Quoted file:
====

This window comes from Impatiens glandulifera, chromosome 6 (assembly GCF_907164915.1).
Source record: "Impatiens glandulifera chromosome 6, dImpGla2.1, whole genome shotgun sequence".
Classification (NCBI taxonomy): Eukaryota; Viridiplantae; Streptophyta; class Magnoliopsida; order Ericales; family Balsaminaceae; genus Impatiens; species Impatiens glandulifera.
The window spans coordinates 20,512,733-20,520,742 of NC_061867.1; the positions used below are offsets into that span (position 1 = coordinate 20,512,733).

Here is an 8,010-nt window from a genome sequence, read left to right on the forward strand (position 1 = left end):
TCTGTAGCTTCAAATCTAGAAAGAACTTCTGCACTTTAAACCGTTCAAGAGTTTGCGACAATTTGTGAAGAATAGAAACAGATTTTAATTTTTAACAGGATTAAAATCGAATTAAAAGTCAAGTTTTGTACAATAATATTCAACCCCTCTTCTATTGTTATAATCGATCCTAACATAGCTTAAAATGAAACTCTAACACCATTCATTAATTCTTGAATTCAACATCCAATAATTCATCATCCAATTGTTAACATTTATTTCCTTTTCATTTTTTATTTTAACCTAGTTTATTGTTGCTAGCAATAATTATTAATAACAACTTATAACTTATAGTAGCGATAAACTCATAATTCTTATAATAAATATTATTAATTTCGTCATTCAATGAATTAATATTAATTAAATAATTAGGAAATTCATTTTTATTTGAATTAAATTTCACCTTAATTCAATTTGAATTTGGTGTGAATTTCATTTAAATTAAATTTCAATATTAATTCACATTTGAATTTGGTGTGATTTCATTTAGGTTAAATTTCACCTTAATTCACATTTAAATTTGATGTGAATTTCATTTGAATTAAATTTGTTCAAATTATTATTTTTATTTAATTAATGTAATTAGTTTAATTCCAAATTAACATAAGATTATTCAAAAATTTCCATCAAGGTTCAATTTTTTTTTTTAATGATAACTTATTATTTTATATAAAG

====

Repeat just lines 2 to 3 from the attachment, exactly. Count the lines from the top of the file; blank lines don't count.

Source record: "Impatiens glandulifera chromosome 6, dImpGla2.1, whole genome shotgun sequence".
Classification (NCBI taxonomy): Eukaryota; Viridiplantae; Streptophyta; class Magnoliopsida; order Ericales; family Balsaminaceae; genus Impatiens; species Impatiens glandulifera.